NIHONMONODiscovering Japan [Nihon] through authentic craftsmanship [Honmono]

Pursuing the depth of ”ai-zome” – ”Isso”

Pursuing the depth of ”ai-zome” -
”Isso”

What is ”ai wo tateru (making the dye)”?

”Isso” is the ”ai-zome” atelier operated by indigo dyer Tokiko Kajimoto. Tokushima’s natural indigo is used as the dye in the traditional method, by mordanting the lye of wood such as ”kunugi”, oak and cherry.
The colors are not fixed by merely dyeing with the plant pigment. Therefore, mordanting such as lye, alum, copper and iron are used to create a chemical reaction which makes the color stay. The same plant offers completely different colors depending on what mordanting is used. For ”ai-zome”, the color cannot be generated only by using ”sukumo” (fermented indigo), so nutrients from are added such as lye of wood (alkaline fluid), lime and bran. This is the process referred to as ”ai wo tateru (making the dye)”.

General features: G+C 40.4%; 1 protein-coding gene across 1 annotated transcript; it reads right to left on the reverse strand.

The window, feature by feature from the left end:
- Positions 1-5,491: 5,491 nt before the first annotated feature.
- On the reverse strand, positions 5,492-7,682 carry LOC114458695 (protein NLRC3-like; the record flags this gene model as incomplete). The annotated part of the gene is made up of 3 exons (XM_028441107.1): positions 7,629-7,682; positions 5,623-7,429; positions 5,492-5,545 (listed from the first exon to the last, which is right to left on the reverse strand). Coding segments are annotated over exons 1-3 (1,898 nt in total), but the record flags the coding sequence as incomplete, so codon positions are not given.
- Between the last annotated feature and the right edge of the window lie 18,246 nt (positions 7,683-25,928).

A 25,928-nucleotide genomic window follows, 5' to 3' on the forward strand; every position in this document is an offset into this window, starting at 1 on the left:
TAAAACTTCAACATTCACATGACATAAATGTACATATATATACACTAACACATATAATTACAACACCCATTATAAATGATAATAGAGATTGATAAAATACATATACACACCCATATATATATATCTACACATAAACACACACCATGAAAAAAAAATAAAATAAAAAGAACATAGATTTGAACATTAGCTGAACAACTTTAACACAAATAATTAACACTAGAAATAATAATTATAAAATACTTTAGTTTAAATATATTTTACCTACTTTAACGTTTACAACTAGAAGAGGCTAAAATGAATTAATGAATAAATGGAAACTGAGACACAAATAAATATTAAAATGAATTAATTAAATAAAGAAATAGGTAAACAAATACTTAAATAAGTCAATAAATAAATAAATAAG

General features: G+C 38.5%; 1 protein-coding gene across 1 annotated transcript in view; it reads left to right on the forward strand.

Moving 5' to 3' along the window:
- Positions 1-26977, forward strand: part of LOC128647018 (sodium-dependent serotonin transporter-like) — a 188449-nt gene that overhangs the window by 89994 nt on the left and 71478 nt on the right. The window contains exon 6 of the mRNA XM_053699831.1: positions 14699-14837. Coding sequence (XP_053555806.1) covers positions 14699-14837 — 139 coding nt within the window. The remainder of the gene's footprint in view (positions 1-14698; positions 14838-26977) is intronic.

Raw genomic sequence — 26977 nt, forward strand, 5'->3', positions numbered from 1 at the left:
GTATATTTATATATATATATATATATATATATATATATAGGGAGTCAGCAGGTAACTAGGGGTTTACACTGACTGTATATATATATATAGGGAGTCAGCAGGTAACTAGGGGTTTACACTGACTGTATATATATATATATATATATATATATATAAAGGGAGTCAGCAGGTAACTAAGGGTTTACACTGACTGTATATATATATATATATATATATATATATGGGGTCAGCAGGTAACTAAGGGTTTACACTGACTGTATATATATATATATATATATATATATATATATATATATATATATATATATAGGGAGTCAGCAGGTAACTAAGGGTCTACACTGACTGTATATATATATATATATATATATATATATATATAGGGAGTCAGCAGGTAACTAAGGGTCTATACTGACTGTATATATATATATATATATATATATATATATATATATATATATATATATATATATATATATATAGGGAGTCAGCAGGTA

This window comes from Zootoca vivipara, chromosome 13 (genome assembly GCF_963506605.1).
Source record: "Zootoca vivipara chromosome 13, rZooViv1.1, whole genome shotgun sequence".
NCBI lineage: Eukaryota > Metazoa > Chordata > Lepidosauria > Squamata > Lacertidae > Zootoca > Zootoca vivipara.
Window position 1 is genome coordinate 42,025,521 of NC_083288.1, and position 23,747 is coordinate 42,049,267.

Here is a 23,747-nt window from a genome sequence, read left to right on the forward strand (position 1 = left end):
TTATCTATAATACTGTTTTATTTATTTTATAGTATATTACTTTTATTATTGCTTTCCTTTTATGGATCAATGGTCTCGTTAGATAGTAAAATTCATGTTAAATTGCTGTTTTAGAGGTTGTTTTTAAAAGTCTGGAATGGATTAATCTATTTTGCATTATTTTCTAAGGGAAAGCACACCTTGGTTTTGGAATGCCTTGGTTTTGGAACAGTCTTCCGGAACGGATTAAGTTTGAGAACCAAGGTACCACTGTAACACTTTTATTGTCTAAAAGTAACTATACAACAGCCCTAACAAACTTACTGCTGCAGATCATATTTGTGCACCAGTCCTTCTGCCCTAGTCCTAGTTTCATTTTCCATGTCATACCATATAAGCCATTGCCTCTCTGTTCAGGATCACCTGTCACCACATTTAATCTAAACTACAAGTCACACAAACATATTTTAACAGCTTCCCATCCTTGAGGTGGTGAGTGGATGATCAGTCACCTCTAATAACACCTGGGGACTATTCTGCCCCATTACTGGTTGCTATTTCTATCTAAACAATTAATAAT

Indigo is living

The dye solution includes microorganisms which reduce the indigo, and the lime or bran further enhances fermentation when added. Working with invisible microorganisms is very troublesome. It is often said that ”indigo is living”, and temperature, alkali level and added nutrient causes variations in the fermentation process.
The cloth is then soaked in the prepared dyeing solution, wrung, aired for oxidization, then carefully washed in water. After these processes, a beautiful blue appears. The color becomes deeper with each additional dyeing process, creating a deep dark color that is almost black.

Enjoying various tints

Since the olden days, beautiful names were given to the indigo colors. For example, ”Aishiro” that is almost white, ”Kamenozoki” that is a little bit darker than ”Aishiro”, ”Asagi” that is a yellowish pale indigo color, ”Hanada” that is dark blue, ”Nando” that is blackish ”Hanada”, and ”Koki-hanada” that is a reddish ”Hanada”. The many variations of the color is another attractive point of ”ai-zome”.

Isso’s motto is to create simple items that bring out the best of the indigo color, by maximizing the materials. Even just looking at the gracefully dyed cloths is very intriguing. Nakata also learned how to dye, and the finished product brought a smile of satisfaction to his face.
Why not experience the depth of indigo with something close to your every day life?

ACCESS

Isso
4-20-5 Yoshino Honmachi, Tokushima
URL http://www.awa-ai.com/